When we journalists talk about the rivalry between Google and Facebook, which Columbia Law School Professor Tim Wu sees (WSJ paywall) as our new resident monopolists, we tend to speak in blanket scenarios.
We might juxtapose the fact that Google has 1 billion searchers to Facebook’s 500 million-plus users with the fact that Facebook is now leading Google and other Internet powers in minutes users are engaged on the social network.
We might compare that Google owns search advertising with the fresh stat that Facebook now serves 23 percent of display ads.
Forget all that, says Ryan Singel in a deep-dive post that gets to the meat of why Facebook scares Google so much.
He argued it’s because Facebook with its Like Button and other social plug-ins, has found “a way of placing ads anywhere on the Net with a granularity Google can only dream of — in no small part because Google promised its users never to go down that path.” Singel added:
“One, there’s so much interaction and information being shared inside Facebook that it has become a decent-sized replica of the Web inside the Web. And Google can’t crawl and analyze much of what happens in there. That’s a problem when your goal is to organize the world’s information. Google is blind to this because much of what happens on Facebook remains in Facebook. … The problem is that Google built a wall between user search data and advertising — and the mammoth financial success of AdWords proved that the separation was fine at the time.“
“Two, Facebook knows who you are and has the right to use that information because you explicitly gave it to them. Google has different kinds of data that reveal a lot about who you are and what you are interested in — some of it very private. But very little of that data is information you explicitly told the company to share, and they’ve assiduously promised not to use your search history and e-mail data to profile of you.“
It presents an interesting pickle for Google, vilified a few short years ago for even suggesting it would do behavioral tracking for users via its search engine. The company danced around this with “interest-based ads,” which essentially do that.
Yet Facebook comes at it from a social angle, and it’s already propagated across the Web like one big advertising virus.
Facebook is taking heat for this from privacy advocates frightened of Internet powers tracking users’ surfing habits and collecting the data on them. But Facebook does it nonetheless when people opt in by “liking” Web pages and such.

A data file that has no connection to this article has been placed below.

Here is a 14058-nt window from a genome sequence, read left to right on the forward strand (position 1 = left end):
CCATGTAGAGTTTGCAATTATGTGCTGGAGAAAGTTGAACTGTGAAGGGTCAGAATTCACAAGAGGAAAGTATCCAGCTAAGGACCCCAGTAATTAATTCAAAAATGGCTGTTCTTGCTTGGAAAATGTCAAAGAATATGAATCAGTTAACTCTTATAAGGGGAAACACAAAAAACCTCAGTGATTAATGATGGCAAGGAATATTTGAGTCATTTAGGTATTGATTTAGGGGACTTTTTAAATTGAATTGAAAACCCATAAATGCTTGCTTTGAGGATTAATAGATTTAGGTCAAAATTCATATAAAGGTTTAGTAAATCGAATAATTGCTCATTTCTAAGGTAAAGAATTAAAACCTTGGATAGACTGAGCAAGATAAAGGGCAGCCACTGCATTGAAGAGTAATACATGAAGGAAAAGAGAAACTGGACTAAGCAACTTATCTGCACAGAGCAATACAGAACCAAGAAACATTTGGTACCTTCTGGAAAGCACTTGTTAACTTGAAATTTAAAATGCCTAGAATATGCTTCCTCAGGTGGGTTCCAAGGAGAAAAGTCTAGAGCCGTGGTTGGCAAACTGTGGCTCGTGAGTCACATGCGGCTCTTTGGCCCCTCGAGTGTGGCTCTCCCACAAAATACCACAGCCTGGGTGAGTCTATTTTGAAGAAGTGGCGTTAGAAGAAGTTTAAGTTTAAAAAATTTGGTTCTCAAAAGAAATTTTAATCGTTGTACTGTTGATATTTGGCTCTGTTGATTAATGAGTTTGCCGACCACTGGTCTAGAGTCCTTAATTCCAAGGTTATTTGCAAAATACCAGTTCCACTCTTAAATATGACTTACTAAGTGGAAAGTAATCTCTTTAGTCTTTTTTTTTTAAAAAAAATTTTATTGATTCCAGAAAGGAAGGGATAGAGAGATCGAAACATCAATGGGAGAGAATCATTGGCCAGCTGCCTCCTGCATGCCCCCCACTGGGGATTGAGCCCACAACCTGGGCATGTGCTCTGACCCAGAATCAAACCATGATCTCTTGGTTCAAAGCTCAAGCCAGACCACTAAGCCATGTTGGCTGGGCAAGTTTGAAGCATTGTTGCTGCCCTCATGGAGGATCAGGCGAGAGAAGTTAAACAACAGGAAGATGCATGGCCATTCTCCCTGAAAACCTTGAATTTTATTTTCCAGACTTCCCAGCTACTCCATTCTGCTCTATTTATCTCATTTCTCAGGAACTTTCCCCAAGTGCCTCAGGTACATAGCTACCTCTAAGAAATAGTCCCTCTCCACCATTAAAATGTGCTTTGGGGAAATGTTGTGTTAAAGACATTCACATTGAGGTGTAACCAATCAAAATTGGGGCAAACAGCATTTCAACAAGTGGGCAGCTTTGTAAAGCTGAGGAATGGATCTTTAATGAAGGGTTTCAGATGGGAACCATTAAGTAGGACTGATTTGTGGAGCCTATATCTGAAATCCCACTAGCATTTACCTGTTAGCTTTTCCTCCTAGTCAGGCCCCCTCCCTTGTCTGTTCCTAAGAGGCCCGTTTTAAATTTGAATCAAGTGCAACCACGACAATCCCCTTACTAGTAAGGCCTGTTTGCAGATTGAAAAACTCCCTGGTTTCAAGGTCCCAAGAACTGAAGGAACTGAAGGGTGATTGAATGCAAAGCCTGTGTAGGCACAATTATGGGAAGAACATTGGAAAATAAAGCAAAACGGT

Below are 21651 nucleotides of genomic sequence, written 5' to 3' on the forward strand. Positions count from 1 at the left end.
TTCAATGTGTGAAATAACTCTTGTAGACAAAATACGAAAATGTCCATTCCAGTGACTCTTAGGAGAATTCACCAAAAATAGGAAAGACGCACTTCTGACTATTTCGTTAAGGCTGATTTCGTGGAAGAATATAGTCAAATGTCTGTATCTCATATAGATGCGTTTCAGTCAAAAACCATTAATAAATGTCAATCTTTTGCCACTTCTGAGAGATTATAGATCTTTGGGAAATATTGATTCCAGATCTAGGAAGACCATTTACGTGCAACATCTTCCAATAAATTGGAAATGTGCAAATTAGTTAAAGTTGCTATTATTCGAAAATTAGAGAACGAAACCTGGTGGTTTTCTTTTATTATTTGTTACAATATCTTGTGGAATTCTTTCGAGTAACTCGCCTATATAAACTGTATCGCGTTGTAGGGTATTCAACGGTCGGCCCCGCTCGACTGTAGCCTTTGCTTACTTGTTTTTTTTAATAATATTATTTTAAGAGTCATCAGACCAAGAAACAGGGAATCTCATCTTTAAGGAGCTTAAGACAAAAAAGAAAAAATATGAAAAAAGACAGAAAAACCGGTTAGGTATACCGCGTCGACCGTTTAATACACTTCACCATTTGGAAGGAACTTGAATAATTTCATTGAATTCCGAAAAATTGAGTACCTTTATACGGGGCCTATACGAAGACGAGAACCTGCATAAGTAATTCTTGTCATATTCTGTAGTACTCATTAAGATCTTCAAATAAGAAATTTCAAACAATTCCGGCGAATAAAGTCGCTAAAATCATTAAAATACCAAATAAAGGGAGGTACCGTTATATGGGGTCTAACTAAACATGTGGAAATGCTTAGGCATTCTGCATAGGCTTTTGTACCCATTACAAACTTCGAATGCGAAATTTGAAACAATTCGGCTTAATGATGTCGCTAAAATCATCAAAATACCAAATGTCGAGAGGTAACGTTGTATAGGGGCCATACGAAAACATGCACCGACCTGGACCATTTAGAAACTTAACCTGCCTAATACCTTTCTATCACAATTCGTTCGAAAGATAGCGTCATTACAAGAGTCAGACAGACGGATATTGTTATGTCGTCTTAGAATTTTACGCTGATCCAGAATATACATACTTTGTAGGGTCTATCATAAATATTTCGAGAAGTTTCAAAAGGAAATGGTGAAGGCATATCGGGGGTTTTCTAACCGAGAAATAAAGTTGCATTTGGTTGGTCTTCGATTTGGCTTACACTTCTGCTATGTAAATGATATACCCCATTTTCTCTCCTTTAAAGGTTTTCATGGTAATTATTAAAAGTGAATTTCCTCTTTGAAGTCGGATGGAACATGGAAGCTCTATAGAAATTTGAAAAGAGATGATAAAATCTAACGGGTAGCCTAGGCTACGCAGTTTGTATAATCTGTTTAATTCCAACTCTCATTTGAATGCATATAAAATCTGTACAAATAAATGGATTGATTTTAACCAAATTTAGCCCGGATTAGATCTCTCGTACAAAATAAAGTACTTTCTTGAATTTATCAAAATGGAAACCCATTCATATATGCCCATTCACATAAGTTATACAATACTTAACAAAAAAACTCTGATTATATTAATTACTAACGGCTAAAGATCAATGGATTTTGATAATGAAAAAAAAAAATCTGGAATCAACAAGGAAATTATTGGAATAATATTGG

My thought on this is that Google is a victim of more paranoid times, that political pressures around online behavioral tracking years ago forced it to be conservative in behavioral tracking.
Facebook is able to successfully leverage social advertising because, well, if people say they “like” something, they know what it means. That makes it hard to pick a fight with, let alone prosecute, the company.
Singel does a good job explaining how Facebook doesn’t collect data in a way that will necessarily concerns users, mostly because Facebook doesn’t use a third-party ad system to track people around the Web but Congress won’t grok that. There is now a knee-jerk reaction on Capitol Hill to this stuff.
Online privacy legislation will crack down on the efforts of Facebook, Google and others, leveling the playing field for all behavioral ad targeters.
The question is whether this occurs in enough time for Facebook to blow ahead of Google in online advertising, eyeballs and, ultimately, cash.
But let’s be clear; people aren’t going to cease Googling or Facebooking anytime soon.
It took almost a decade before we realized how dangerous Google was for Microsoft, and, while Microsoft’s online business is in the doldrums, it’s Office and other legacy software businesses are still the businesses to be in. All apologies to the shiny, new cloud.
That will be the case for Google’s current cash cow, the search keyword ads, which the company is itself evolving with Product Listing Ads and other ad types.
They may seem old-fashioned and lifeless to Facebook and the other new mavericks, but damned if they don’t bring Google more than $23 billion a year in advertising.
Over time, it’s not inconceivable that social ads, led by Facebook, will be the dominant ads on desktop and mobile platforms.